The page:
overexuberance" about a players' league:  "Venues are a major
    problem."  One agent:  "Are players willing to go from making $5
    million to losing $2 million?  I think not" (Peter Gammons,
    BOSTON GLOBE, 9/18).
         BRING IN THE POLITICIANS:  Representatives of the owners and
    players met with a committee of the U.S. Conference of Mayors,
    which is expected to take up the issue of the strike at its
    meeting this week in Knoxville, TN.  Cities with MLB franchises
    are considering a lawsuit that would focus on violations of
    stadium leases as well as lost jobs and tax revenue due to the
    strike (AP/mult., 9/17).
         CUTBACKS:  In a meeting with about 110 Cardinal and Civic
    Center employees, Cardinals President Mark Lamping said that no
    front-office employees would be laid off (Rick Hummel, ST. LOUIS
    POST-DISPATCH, 9/17).  However, the Padres and A's could not
    afford to maintain their full staff.  On Friday, Padres President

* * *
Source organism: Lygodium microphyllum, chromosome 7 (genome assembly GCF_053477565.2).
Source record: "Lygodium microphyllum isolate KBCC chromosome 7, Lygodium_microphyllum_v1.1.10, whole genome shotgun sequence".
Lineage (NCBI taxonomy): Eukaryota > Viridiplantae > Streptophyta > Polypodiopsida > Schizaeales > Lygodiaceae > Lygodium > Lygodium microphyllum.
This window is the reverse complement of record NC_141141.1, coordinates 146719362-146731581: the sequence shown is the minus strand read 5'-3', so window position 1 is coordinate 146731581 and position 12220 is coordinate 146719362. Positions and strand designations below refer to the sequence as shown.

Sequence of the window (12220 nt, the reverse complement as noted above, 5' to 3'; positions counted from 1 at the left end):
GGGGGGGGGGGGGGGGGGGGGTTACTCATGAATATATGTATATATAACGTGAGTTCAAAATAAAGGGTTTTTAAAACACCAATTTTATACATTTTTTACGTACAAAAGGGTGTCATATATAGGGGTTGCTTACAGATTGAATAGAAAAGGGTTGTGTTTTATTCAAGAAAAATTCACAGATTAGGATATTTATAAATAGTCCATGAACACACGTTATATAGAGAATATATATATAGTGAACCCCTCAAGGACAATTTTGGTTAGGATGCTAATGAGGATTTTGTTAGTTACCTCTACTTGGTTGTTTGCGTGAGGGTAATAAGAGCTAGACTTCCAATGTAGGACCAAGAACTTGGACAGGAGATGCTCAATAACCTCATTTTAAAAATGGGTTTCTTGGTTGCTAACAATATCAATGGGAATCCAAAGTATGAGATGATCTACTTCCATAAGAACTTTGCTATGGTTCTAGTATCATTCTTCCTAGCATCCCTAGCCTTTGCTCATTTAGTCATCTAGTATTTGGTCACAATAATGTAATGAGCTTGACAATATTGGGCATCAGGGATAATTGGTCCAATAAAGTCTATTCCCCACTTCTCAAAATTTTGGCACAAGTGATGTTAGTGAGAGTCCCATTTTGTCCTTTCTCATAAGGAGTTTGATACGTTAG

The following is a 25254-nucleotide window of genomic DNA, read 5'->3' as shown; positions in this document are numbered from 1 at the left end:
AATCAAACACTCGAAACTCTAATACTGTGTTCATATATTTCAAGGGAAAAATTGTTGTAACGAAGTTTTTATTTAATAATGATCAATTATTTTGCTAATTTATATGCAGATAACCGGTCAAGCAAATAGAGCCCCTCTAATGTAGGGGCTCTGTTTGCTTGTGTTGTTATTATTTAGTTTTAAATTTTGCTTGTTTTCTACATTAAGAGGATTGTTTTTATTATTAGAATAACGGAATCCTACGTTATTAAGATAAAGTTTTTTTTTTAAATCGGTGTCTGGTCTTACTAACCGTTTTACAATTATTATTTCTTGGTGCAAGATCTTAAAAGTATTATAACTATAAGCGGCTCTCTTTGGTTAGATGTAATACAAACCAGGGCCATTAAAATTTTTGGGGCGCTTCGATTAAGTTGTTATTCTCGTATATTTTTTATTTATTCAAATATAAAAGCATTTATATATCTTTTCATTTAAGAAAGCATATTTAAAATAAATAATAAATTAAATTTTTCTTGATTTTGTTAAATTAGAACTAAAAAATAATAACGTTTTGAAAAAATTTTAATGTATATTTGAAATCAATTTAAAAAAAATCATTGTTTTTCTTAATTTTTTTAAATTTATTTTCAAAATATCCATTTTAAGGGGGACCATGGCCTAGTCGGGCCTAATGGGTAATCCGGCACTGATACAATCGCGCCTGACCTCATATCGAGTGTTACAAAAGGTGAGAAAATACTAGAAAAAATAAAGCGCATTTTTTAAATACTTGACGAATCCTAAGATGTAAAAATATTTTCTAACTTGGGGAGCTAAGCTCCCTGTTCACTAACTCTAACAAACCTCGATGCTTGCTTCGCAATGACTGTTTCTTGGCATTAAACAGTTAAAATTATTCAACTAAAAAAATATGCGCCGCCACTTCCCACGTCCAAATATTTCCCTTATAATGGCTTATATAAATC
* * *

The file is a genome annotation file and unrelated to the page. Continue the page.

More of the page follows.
Dick Freeman announced the firing of half the team's
    administrative staff, including the team's publicity head (AP,
    9/17).  The A's also announced a layoff of 17 out of 71 front
    office workers.  A's President & GM Sandy Alderson:  "We held the
    line as long as we could" (AP, 9/16).  Thirteen teams have
    decided not to participate in the Arizona Instructional League
    this fall (TAMPA TRIBUNE, 9/18).  A vote on the fate of the
    Arizona League will be held this week (Peter Gammons, BOSTON
    GLOBE, 9/18).
         OPEN HOUSE:  The Cardinals will open Busch Stadium to the
    fans next Sunday.  Admission and parking will be free.  Fans will
    be able to tour the clubhouses, press box and play on the field
    (ST. LOUIS POST-DISPATCH, 9/17).
    

    Print | Tags: Anheuser Busch, CBS, Leagues and Governing Bodies, MLB, New York Yankees, News Corp./Fox, Oakland Athletics, San Diego Padres, Viacom, YankeeNets